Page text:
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    Baños Arabes (The Arab Baths)

    September 27, 2019 in Spain ⋅ ☀️ 29 °C

    These baths were built in the 11th or 12th centuries. Their functioning parts vanished centuries ago, but the underground chambers have been partly renovated. Ronda’s Arab Baths are similar to Roman baths, except that steam was used to sweat out pollutants from the body, rather than soaking in hot water, as the Romans used to do. Religious traditions were important to he Moors of Spain we, so A Mosque was located next to the baths. The idea was that the people visiting the Baths would purify and cleanse their bodies, before entering the Mosque to purify their souls.

    The main entrance to the complex overlooks the roof of Arab Baths building, and you can see a number of short humps embedded in the roof. These are the star shaped skylights which let the light in. It looks quite cool when you are inside. The baths were built partially underground to better control the temperature of the building. Hot fires in the furnace room heated water coming from an aqueduct, and the hot steam was then “piped” under the floor of the rooms in terracotta channels (atanores), and then exited from chimneys located before it reached the cold rooms.

    The first section of the Baths was the changing room (the al-bayt al-maslaj). It had a central pool about two and a half metres across, with a series of brick arches surrounding it. The pool itself was a drinking fountain, and not a bath as we might think. Around the edges of this room were wooden benches for chatting and socialising, and against the back wall a series of screens that formed changing rooms. There was also a cold room (al-bayt al-barid), where people could relax and cool down before entering the warm and hot rooms. Part of the tradition of these baths was to spend several hours here, and cleansing the body several times over.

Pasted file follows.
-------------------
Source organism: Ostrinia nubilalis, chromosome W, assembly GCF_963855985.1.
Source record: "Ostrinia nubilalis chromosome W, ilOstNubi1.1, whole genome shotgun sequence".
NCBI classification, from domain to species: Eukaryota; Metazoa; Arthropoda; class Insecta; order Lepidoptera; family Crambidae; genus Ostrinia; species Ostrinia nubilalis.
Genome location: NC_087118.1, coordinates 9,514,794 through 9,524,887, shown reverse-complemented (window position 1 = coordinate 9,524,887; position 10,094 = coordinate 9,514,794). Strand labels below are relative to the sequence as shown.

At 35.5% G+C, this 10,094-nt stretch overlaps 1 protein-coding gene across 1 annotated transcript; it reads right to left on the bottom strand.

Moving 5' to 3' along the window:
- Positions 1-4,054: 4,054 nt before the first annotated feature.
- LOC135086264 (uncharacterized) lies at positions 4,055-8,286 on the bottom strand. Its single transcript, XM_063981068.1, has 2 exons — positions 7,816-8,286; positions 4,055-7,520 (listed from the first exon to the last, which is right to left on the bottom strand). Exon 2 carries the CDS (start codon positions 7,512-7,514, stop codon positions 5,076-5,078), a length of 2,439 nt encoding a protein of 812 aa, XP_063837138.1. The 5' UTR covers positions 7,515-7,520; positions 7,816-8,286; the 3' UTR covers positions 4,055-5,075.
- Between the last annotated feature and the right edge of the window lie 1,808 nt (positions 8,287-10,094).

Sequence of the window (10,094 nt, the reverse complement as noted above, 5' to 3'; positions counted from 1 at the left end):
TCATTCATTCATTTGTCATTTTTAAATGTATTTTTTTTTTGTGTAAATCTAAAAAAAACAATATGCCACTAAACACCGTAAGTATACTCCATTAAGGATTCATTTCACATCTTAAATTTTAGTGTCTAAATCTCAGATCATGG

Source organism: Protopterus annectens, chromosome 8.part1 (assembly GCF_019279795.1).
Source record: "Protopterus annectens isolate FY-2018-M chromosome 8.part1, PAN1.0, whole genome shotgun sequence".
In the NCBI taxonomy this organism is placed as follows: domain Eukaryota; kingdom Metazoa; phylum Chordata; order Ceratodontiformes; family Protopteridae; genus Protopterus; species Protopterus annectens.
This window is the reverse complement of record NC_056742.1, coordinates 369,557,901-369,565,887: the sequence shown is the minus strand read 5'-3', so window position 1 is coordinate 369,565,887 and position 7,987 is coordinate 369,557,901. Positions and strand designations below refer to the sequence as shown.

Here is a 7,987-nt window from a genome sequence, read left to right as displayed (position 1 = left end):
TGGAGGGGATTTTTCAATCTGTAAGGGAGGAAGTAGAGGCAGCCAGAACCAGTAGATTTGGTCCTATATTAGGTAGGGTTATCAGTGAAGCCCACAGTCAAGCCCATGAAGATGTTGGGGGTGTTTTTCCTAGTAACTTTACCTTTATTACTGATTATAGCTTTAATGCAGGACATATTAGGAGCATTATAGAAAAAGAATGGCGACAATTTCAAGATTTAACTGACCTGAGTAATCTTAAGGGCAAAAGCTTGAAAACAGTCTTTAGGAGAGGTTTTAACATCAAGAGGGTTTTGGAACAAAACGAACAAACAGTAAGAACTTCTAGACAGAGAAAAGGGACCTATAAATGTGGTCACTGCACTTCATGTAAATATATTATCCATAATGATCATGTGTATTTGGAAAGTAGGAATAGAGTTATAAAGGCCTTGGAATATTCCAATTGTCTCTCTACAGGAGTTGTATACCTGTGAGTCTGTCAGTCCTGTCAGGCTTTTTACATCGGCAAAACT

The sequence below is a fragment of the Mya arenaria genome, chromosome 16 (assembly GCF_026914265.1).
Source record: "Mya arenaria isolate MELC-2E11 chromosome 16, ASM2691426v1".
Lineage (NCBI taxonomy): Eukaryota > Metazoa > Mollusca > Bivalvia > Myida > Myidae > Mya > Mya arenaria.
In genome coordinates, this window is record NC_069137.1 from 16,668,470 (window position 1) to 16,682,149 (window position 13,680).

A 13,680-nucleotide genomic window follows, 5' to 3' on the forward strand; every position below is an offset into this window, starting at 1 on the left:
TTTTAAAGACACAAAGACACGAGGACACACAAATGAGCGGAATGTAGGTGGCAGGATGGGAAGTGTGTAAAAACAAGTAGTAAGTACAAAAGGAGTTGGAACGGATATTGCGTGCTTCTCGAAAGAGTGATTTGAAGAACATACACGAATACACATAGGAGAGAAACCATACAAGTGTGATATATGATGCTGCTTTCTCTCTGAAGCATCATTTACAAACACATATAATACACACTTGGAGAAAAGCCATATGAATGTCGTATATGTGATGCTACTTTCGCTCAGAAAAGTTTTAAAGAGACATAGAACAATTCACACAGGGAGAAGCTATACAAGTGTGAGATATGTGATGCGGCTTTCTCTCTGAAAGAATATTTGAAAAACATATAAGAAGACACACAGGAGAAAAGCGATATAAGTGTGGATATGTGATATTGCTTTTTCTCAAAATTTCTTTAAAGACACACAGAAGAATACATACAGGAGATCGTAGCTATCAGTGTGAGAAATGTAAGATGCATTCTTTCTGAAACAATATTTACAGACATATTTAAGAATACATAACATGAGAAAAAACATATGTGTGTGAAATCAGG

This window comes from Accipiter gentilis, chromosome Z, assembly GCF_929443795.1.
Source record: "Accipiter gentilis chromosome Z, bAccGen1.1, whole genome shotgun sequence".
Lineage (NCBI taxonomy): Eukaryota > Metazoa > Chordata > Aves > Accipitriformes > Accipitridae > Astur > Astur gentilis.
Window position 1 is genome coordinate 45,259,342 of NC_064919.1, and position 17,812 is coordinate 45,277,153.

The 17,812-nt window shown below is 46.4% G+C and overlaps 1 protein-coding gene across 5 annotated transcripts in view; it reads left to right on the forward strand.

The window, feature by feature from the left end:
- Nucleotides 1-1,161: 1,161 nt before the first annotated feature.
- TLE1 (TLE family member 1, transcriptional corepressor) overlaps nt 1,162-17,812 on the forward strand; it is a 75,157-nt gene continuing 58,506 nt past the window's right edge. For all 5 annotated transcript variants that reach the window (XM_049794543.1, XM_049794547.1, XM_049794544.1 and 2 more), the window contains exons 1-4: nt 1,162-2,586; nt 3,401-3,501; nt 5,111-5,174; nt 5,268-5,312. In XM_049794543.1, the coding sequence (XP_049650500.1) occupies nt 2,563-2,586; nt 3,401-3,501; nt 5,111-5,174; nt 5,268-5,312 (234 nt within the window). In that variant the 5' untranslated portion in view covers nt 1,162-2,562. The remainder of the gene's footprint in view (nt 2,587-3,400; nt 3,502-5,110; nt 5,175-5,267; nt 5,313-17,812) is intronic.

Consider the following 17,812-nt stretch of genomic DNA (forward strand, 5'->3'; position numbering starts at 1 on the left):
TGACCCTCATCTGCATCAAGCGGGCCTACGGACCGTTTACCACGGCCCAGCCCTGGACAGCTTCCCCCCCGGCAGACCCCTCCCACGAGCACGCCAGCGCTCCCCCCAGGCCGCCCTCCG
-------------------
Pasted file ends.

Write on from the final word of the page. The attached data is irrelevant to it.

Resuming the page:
Next was the warm room (al-bayt al-wastami), which was where people could relax and enjoy a massage, be pampered with perfumes, or sit in a pool of slightly warm water. This room was warm but not steamy. Mats and cushions were available to use, as well as wooden benches around the walls, and several tables for massage and therapeutic treatments by trained slaves were situated next to some of the columns. The hot room (al-bayt al-sajun), was the last room. This room has a pool at one end where water from the aqueduct was splashed over the hot floor creating a very humid and steamy atmosphere in the room.
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